Tuesday, February 1, 2011
The Great Wall
Last Saturday, January 29 I walked over to the intersection of East-West Highway and Blair Mill Rd. to participate in a site visit organized by Stephen Miller of Greater Greater Washington blog. The purpose was to inspect the section of sidewalk closed to the public at 1200 E-W Highway. The goup - which include people from the Dept. of Planning and SHA, the neighbor associatin president, a residnt with a wheelchair, someone ttaking video, and Regional Center Director Reemberto Rodriquez.
I brought a shovel along because I expected to come across a few blocked sidewalks along the way, and I wanted to be able to make my way without walking in the street. The going was a little rough. It would have been impossible for anyone who is not in good physical shape to make this journey. I didn't do a lot of digging on the way there - preferring to use the shovel to steady myself when climbing over the walls of now-solid ice that seemed to line every crosswalk and curb cut. A great wall of ice snaked through the streets of Silver Spring, cutting-off every curb cut and crosswalk for days.
(photo taken before the storm)
I used the CSX bridge to get over Georgia Avenue. It was clear on top, but all of the stairs were covered in ice that made them unbeleiveably treacherous - but I managed. I walked under the bride to what was once the outlet of Blair Mill Rd and took a right at the SSCI building (the sidewalks on Georgia Avenue adjacent to this building had not been shoveled).
As usual, cars are parked on both sides of the crosswalk here. As usual, cars are speeding through the crosswalk as they cut-through to E-W Highway or enter the parking deck for The Veridian. No one with a wheelchair could get through here, and anyone crossing between the cars had to be extra-careful to be seen.
When I got to the crosswalk at E-W Highway just south of the intersection,I took out my white cane and prepared to cross at the crosswalk - which was completely block by a two-footwall of ice that had been plowed off of the road surface. As I waited for the light to turn white, I watched in horror as a couple with a stroller ran across the street against the light.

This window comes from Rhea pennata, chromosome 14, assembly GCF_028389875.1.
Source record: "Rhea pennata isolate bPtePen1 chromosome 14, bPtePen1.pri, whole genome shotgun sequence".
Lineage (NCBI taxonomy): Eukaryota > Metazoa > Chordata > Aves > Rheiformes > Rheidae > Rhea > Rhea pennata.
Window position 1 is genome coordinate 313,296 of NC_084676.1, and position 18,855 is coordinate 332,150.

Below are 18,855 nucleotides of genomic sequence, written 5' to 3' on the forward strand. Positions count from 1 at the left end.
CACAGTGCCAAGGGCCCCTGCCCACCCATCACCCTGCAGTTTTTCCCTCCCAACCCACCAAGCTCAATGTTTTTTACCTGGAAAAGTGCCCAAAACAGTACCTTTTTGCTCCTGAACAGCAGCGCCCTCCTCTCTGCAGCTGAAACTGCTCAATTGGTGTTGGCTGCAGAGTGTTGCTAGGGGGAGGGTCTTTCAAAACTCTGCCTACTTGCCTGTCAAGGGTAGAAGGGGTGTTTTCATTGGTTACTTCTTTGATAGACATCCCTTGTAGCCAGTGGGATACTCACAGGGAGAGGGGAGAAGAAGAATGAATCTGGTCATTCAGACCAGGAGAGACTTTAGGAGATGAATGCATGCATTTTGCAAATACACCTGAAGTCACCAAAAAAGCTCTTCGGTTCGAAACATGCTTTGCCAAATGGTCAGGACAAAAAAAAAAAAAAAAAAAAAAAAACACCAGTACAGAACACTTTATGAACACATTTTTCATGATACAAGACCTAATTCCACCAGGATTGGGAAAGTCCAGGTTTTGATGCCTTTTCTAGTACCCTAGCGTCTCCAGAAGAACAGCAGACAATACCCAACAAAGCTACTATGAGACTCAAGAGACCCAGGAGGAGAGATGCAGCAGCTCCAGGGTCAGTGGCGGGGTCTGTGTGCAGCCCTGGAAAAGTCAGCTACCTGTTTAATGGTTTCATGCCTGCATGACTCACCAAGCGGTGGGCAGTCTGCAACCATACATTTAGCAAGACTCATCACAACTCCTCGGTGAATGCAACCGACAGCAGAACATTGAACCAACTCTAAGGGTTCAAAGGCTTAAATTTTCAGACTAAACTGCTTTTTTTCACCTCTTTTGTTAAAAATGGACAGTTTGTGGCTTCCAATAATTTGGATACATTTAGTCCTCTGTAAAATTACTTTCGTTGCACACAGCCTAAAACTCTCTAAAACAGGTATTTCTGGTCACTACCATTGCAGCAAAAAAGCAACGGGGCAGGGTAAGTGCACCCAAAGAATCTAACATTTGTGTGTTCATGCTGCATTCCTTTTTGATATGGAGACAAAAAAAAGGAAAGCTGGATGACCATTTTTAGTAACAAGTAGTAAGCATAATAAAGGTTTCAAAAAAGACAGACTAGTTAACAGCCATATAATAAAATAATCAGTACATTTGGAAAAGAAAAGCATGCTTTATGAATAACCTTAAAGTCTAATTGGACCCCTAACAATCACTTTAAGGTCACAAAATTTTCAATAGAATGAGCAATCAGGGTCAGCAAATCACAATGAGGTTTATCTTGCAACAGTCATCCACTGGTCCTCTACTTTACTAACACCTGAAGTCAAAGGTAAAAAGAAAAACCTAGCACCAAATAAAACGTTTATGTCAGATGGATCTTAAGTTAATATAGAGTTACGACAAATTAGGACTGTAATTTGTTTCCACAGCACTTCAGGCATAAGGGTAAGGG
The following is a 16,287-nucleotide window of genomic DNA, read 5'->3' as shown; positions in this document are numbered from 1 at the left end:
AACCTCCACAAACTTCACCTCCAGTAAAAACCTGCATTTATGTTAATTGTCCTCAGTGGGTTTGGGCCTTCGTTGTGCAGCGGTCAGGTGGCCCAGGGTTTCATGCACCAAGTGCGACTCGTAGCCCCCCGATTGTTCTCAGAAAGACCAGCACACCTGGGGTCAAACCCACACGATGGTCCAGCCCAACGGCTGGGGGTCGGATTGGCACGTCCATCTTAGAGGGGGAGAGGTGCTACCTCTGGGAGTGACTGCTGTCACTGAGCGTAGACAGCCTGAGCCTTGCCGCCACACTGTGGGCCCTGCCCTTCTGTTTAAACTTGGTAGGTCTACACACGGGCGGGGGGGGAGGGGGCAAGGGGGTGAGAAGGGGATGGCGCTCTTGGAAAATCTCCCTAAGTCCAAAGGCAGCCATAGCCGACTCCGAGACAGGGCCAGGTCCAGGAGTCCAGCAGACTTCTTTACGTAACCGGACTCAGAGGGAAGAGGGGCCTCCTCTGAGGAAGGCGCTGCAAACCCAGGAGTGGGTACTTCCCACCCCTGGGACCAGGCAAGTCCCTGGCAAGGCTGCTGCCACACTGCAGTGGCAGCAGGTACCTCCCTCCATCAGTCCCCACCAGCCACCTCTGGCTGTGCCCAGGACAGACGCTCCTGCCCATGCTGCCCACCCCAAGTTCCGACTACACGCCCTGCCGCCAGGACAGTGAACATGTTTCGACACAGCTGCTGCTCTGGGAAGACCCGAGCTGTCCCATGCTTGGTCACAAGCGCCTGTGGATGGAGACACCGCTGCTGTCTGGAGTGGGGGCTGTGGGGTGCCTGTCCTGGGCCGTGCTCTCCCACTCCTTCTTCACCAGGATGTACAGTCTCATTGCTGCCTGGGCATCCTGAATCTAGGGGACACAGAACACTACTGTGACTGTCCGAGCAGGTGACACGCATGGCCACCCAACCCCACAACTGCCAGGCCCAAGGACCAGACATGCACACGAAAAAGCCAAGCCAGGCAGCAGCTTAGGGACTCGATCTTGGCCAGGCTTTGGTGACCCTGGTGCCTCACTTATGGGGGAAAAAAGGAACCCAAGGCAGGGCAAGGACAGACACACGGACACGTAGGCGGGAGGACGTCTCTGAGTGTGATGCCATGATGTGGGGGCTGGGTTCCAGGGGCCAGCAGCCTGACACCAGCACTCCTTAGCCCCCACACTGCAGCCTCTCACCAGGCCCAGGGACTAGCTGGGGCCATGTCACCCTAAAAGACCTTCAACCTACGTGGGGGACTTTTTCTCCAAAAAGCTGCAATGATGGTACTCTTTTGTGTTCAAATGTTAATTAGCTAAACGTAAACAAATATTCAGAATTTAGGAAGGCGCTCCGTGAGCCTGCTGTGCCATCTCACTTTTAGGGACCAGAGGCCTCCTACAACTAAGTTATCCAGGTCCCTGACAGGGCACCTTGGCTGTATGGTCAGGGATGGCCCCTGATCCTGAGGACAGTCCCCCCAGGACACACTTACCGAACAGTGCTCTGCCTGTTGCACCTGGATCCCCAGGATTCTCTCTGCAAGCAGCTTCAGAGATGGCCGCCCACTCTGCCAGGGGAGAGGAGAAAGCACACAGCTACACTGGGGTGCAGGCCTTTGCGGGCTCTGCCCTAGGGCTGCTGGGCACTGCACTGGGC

When they reached the near side they realized that they had no way across. The man noticced that I had a shovel and asked if he could borrow it. I said yes, under the condition that he promise never to cross against the light again. I threww my cane down and handed him the shovel. After a few seconds I asked for the shovel back, and dug frantically to open the curb cut for them. After another few moments I had cleared a narrow path for them, and I help the woman pull the stoller over. I told them again that what they did was not really very smart, and that a few extra moments aren't worth your life. The man tried to tell me that they had no other choice. OK - whatever you say...
I picked up my cane and pressed the signal button to cross again. On the far side I dug out the curb ramp. While I was doing this, the meeting group beagan to form on the far side. I took a photo while I was waiting for the light to change. I began the meeting sweaty and blown, but at least this one location was open. This allowed the wheelchair-bound member of our group to get where the meeting was taking place.
The meeting began with a discussion of the conditions at this intersection, which were disappointing, to say the least. According to the rep from SHA, there were several problems here - the first being that access to the NE corner and the adjacent crosswalk had not been cloed-off, as we had been told it would be almost a month ago. As we watched, several pedestrians crossed here. The signal light was still uncovered - actually encouraging pedestrians to use this unsafe infrastructure. None of the approaching sidewalks had closed signs. This construction sight was a major obstruction, and yet there were almost no safety measures in place. In effect, the crosswalk that was supposed to be closed was still open and advertising that fact, and the crosswalk that was supposed to be doing all the work was blocked by ice. A no-win situation, for sure. The man from SHA seemed perplexed by the lack of measures he had assured us would be taken, assured us once again that they would be in place on Monday. (I have not been back to check).
Our discussion made it clear that here are two problems here - the problems at this specific location, and the systemic problems that allowed these conditions to exist and persist - despite numerous complaints over three years. Of course, this is not a new topic of discussion in Montgomery County.
The closure of sidewalks adjacent to constructions site here has been a regular occurence for as long as anyone can remember. Even though Planners have clearly stated that sidewalk closures should be allowed only as a last resort, closures are the rule, not the exception. Most construction site in Montgomery County feature closed sidewalks at some point during the project. Many do so for years.
The guys from GGW blog took video and interviewed me and others there. I am interested to see how this all works out.